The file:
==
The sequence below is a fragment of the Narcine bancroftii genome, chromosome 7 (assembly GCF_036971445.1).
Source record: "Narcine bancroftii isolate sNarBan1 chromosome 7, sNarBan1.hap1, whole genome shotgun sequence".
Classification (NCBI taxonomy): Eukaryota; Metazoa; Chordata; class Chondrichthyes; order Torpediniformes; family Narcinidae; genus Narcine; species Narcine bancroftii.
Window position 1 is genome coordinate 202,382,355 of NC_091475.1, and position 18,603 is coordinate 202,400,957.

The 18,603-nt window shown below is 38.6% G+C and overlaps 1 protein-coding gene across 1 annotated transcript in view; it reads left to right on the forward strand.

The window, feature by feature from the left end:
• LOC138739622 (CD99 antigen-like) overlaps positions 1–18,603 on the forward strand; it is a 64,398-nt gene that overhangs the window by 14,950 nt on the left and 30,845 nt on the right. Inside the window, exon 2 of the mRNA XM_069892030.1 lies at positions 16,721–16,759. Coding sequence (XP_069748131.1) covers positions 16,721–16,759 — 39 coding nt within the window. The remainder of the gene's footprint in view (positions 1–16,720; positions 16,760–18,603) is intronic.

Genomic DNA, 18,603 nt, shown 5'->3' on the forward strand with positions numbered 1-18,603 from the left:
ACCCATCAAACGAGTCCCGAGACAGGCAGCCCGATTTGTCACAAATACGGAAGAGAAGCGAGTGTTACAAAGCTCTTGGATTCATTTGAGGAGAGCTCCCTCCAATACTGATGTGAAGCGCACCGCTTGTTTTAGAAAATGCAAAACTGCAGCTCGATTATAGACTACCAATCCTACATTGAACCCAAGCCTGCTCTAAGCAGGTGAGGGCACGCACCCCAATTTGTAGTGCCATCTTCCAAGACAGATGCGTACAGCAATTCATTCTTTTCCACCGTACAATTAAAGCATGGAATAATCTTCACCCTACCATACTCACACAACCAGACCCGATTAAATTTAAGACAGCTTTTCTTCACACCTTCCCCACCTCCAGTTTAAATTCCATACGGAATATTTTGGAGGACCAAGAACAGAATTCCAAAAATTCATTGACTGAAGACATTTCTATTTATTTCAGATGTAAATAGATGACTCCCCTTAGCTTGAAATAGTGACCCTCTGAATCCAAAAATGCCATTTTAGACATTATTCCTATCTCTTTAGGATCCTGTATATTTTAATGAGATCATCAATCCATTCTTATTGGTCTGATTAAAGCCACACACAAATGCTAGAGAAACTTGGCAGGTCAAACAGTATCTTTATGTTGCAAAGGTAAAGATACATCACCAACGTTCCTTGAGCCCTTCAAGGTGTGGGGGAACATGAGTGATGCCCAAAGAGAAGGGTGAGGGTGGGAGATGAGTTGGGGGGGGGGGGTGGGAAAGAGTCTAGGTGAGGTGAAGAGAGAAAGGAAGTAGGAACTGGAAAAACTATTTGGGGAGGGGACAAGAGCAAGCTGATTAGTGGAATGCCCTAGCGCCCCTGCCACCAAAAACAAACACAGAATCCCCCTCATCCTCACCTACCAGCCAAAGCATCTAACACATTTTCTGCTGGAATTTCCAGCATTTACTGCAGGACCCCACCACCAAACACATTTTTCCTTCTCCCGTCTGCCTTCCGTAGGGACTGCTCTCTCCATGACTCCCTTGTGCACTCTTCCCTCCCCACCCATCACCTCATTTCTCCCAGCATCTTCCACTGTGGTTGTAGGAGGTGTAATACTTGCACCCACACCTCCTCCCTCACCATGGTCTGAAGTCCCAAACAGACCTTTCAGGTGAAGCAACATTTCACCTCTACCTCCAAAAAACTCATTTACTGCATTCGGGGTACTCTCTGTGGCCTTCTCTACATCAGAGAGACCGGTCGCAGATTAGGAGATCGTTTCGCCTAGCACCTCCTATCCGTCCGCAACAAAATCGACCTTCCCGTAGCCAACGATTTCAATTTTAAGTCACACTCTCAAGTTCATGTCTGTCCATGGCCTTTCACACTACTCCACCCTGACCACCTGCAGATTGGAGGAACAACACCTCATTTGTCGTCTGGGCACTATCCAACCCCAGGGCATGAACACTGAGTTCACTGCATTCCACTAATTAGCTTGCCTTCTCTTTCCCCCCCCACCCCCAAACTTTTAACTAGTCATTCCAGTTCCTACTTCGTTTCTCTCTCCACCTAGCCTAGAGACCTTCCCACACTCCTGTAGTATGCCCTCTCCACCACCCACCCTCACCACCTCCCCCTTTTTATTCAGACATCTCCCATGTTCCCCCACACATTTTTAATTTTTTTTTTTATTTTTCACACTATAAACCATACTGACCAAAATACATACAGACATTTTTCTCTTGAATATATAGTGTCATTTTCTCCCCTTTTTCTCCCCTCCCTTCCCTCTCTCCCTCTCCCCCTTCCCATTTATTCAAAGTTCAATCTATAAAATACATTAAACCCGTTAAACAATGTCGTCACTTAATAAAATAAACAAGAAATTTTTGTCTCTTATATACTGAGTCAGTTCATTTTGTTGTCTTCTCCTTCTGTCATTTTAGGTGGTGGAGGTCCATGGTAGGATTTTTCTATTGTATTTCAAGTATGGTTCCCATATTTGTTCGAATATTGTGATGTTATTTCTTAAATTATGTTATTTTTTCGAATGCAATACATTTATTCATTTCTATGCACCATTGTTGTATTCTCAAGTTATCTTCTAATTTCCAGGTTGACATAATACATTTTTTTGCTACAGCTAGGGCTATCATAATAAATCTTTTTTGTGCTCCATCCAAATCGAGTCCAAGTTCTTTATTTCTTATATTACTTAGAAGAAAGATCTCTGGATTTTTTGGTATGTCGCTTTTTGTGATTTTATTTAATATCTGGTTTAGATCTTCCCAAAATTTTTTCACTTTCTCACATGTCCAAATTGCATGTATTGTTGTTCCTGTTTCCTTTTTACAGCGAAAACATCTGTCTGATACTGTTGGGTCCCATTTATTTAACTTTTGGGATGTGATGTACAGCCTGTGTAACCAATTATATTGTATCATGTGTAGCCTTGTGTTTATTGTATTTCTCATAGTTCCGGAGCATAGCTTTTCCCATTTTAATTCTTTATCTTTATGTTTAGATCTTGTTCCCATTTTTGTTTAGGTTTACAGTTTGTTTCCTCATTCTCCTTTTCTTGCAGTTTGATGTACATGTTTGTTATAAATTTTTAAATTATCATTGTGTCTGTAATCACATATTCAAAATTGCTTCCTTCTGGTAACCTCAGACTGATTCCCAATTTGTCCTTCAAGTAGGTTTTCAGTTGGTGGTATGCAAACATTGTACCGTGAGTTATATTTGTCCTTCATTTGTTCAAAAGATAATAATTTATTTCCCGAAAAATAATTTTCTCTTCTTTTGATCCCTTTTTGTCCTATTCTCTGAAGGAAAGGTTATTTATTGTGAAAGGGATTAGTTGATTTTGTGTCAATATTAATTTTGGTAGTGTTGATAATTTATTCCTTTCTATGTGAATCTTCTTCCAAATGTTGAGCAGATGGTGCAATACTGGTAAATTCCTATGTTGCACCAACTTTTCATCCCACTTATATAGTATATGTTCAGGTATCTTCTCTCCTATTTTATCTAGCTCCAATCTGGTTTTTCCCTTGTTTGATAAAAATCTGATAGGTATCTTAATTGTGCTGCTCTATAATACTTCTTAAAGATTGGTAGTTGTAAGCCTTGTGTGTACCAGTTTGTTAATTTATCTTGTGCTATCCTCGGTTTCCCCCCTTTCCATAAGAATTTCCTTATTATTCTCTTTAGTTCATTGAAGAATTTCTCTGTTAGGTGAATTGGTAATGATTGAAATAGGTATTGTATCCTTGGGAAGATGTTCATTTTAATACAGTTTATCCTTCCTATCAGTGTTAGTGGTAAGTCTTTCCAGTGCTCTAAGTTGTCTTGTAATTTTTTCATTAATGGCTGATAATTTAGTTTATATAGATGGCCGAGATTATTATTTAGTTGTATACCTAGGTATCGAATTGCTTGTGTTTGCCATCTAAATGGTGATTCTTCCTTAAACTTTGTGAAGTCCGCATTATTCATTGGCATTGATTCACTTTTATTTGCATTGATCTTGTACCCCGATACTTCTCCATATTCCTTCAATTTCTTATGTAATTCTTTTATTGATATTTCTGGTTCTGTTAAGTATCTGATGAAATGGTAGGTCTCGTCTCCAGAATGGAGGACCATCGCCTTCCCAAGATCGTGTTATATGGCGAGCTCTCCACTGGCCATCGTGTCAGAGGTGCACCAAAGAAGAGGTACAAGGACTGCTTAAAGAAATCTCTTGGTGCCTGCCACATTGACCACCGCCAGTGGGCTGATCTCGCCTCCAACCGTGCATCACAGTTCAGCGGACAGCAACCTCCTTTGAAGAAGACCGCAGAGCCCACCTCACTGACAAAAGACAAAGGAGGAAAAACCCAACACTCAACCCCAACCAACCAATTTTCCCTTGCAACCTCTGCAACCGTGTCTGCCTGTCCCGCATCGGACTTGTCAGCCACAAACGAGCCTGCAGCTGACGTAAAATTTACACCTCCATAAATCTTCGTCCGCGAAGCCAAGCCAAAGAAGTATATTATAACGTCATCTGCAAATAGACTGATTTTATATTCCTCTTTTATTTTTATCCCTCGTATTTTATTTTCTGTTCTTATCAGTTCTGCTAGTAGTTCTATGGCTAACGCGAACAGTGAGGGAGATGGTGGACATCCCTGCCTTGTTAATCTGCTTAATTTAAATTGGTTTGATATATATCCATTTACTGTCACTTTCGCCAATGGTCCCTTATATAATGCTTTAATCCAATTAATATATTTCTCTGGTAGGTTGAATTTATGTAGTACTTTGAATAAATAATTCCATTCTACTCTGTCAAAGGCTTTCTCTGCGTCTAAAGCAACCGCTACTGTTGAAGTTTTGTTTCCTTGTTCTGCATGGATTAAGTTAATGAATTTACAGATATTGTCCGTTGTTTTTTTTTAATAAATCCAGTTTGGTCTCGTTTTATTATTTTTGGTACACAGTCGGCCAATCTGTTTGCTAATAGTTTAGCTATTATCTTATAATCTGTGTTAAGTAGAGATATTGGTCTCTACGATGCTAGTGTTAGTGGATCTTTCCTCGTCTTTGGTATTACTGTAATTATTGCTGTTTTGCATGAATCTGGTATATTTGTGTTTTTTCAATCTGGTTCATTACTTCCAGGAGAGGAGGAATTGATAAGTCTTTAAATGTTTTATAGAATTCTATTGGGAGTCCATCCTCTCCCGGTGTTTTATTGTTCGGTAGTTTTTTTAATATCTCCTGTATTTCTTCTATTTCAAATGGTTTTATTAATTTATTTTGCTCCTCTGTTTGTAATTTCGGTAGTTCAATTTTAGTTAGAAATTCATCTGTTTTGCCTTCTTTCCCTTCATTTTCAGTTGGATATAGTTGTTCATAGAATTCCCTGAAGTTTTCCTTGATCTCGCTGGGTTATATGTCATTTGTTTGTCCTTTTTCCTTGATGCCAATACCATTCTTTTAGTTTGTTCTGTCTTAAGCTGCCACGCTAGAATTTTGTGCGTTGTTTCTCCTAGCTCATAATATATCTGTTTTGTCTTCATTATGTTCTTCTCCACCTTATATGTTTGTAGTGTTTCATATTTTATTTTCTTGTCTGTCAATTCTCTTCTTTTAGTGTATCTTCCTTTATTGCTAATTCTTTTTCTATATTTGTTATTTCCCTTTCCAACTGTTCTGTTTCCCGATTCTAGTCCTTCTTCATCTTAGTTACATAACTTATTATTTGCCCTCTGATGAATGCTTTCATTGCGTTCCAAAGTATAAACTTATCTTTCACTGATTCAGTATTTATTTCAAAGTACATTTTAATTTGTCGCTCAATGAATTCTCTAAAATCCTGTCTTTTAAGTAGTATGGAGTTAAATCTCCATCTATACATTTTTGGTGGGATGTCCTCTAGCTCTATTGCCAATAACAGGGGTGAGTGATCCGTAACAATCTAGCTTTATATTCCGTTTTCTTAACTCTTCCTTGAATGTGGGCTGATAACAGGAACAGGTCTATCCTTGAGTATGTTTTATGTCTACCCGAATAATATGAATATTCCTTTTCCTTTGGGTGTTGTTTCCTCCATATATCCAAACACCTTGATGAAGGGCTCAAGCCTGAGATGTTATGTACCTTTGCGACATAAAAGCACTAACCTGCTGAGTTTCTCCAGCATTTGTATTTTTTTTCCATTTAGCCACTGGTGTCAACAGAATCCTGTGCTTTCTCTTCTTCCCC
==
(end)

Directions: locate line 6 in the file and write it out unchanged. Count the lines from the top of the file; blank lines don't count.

The window, feature by feature from the left end: